The virtues of ballparks and beaches
By Jeffrey Alan Lockwood
My “secret” pleasure in coming to Cape Cod as a nature writer was sneaking out of our idyllic setting in a quaint shack set amid the dunes to watch a baseball game. I’m a fantasy baseball owner, which is a bit like admitting that one used to play Dungeons and Dragons. (I did not, for the record). As for live baseball in my hometown, Laramie has a college summer league team—but nothing compares to the legendary Cape Cod League, enchantingly described in Jim Collins’s The Last Best League. This is pure baseball, as unadulterated as sand, beach grass, and plovers. As I watched the Yarmouth-Dennis Red Sox play the Cotuit Kettleers on a perfect July evening, it occurred to me in a moment of romantic reverie that the virtues of baseball watching are shared with those of beachcombing.
Henry David Thoreau knew the allure of gleaning the refuse deposited by the tides: “The sea, vast and wild as it is, bears thus the waste and wrecks of human art to its remotest shore.” He marveled at the treasures strewn along the Cape—pieces of pirate ships, bright tin snuff boxes, a barnacled bottle half-full of ale. Although beachcombing, like baseball watching, is not regarded as the highest of callings, it touches something deep in the human psyche. Thoreau suggested that humans are scavengers at heart: “Are we not all wreckers contriving that some treasure may be washed up on our beach?” Perhaps today’s lotteries are a degenerate version of this inclination. I say “degenerate” because, as Thoreau noted, beachcombing requires much more skill than merely picking numbers. And watching baseball is much like the former.
Although I’ve spent many more hours in baseball stands than on beaches, both places demand perseverance. To find anything exciting, one has to cultivate awareness and be fully present. It helps to have a point of focus: pitch location, ebony stones, base running, and limpet-drilled shells are all viable. You may not always find what you’re seeking, but the point is to be looking. Let your mind wander too far afield, and you’ll miss the grand slam of beach glass (DJ Stewart, a six-foot, 230-pound slugger from Florida State University, belted a frozen-rope grand slam in the sixth inning).
Much of the pleasure of baseball watching and beachcombing is derived from their social elements. Sure, they can be done alone, but it is so much more enjoyable to share in the wonder of a no-hitter or a stranded jellyfish. Modern life affords few opportunities for meandering conversations with friends, punctuated by double plays or iridescent shells. The beach or the ballpark provides a bucolic backdrop, a soothing ebb and flow that allow for long minutes of just being together, watching.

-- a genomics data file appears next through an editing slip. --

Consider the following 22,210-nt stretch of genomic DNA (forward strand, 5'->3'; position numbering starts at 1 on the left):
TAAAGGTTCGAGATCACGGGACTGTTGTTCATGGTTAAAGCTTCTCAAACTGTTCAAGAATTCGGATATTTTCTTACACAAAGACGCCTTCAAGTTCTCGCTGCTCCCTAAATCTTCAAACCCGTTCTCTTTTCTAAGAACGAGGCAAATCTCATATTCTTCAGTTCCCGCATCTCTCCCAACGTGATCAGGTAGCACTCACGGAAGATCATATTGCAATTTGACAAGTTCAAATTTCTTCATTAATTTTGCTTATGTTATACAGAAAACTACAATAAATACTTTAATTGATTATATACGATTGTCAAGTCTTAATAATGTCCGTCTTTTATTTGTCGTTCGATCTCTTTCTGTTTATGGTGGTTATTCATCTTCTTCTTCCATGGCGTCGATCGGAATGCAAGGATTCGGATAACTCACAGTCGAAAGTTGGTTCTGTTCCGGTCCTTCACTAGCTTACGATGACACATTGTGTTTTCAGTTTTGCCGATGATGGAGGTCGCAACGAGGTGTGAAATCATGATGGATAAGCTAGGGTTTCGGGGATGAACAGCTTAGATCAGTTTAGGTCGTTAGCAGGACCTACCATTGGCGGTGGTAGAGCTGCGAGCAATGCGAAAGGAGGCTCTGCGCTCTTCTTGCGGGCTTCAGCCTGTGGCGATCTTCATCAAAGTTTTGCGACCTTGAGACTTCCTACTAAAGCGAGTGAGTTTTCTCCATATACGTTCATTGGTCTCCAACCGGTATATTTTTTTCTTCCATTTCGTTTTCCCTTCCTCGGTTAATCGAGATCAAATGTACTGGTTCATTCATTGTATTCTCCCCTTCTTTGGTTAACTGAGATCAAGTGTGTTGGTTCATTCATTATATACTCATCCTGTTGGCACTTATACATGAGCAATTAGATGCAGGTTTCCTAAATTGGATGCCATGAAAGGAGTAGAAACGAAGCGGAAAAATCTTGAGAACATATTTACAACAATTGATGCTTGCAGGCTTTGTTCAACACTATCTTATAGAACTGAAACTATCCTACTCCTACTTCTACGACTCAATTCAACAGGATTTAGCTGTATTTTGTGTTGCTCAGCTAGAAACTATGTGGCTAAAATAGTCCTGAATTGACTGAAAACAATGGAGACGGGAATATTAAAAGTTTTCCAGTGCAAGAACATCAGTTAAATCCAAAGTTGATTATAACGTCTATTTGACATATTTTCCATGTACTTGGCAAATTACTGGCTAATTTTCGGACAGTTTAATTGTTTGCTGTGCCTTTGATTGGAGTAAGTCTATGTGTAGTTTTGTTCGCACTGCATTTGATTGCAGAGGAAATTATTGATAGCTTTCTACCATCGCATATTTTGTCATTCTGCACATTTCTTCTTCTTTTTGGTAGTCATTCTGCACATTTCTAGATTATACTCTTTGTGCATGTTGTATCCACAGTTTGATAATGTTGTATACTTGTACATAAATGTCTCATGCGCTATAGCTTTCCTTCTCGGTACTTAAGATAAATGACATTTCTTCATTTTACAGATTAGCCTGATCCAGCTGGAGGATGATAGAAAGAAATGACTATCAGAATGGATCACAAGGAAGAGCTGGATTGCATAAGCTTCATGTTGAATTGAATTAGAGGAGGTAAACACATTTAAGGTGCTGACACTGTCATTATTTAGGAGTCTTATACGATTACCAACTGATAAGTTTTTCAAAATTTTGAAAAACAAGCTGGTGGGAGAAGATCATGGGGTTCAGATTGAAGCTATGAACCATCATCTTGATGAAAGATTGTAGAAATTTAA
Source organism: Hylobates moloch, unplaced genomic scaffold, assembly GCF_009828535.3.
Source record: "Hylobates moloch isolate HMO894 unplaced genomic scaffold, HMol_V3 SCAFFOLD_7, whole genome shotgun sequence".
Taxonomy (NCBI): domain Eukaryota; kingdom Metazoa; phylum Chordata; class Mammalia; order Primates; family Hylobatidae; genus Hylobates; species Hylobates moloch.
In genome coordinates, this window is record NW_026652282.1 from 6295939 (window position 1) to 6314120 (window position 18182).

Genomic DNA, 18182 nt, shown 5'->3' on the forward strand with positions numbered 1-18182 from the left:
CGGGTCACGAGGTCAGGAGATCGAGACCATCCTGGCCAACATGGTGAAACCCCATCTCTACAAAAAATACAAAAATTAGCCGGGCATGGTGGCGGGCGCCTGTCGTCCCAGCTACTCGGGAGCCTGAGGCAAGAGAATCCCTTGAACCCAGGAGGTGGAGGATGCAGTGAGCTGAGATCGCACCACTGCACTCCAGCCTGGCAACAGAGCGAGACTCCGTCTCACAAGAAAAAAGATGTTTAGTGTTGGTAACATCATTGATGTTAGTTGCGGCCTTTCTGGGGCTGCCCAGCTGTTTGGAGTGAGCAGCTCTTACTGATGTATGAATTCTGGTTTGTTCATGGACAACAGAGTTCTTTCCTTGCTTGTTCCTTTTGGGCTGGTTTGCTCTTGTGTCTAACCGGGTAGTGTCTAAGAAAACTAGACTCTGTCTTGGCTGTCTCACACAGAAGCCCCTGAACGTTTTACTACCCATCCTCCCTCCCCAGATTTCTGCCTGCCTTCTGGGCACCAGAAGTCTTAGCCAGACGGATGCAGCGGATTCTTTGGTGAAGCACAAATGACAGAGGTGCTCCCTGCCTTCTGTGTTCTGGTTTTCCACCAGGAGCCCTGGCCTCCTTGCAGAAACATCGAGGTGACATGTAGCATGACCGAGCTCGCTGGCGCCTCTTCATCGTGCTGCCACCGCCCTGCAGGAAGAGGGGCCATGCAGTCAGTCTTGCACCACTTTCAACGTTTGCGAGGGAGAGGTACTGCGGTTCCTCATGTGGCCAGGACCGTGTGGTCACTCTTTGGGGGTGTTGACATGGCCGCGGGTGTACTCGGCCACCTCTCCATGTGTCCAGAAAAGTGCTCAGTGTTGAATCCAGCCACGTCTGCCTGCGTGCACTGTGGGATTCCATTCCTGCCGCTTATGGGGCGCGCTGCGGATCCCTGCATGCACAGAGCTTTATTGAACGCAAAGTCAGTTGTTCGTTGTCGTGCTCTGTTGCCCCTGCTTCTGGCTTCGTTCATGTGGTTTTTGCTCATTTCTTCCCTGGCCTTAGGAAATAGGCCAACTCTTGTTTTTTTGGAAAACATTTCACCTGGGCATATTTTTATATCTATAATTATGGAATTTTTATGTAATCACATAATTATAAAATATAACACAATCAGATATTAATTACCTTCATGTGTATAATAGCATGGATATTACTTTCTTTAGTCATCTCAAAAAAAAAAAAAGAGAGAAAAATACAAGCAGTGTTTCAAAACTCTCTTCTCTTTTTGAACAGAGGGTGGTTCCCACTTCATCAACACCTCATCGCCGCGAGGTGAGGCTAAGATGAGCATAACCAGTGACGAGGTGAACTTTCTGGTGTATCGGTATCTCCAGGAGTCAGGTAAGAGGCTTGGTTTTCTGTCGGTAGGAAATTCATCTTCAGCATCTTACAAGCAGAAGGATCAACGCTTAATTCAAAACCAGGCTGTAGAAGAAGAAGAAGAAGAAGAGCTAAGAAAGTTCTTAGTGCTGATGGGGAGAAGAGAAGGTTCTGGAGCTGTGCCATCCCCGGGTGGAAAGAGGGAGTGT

At the ball game or the coastline, we can practice boredom. Our culture is terrified of being bored or, even worse, being boring. Being bored means having to think our own thoughts, and being boring means saying things that are not erudite or witty. In short, boredom is largely being ourselves—because life is, for the most part, long periods of three-up-and-three-down and yet another chalky-white shell.
The baseball fan and the beachcomber might well think of all the productive things that one could be doing—and then ponder how many problems come from being “productive.” We produce nuclear waste, unwanted children, hateful websites, armored tanks, carbon dioxide, ideological polemics, and plastic bags. Wasting time in the stands or on the sands allows a sanctimonious sense of not wasting resources.
If you watch enough baseball, you might see a perfect game; and if you spend long enough on the beach, you could find a doubloon. Neither is likely. There have been only 23 perfect games in the history of the major leagues, which would be equivalent to a family of four beachcombing every summer day for fifty years to find that coin. And if there’s one thing less fashionable in society than boredom, it’s hope. Economic crises, regional wars, global warming, you name it—all make hopefulness seem so naïve to sophisticated intellectuals. But nobody who stayed home saw Félix Hernández (of the Mariners, rather appropriately) throw a perfect game August 2012 or stumbled across a half-buried doubloon. I envy Cape Cod folks—they have both baseball and beaches to foster their virtues.
Jeffrey Lockwood is the director of the creative writing program at the University of Wyoming, which makes him the first entomologist in history to hold such a post. He has received the Pushcart Prize and a John Burroughs Award for his essays. His most recent book, The Infested Mind: An Exploration of Insects and the Human Psyche, is published by Oxford University Press.
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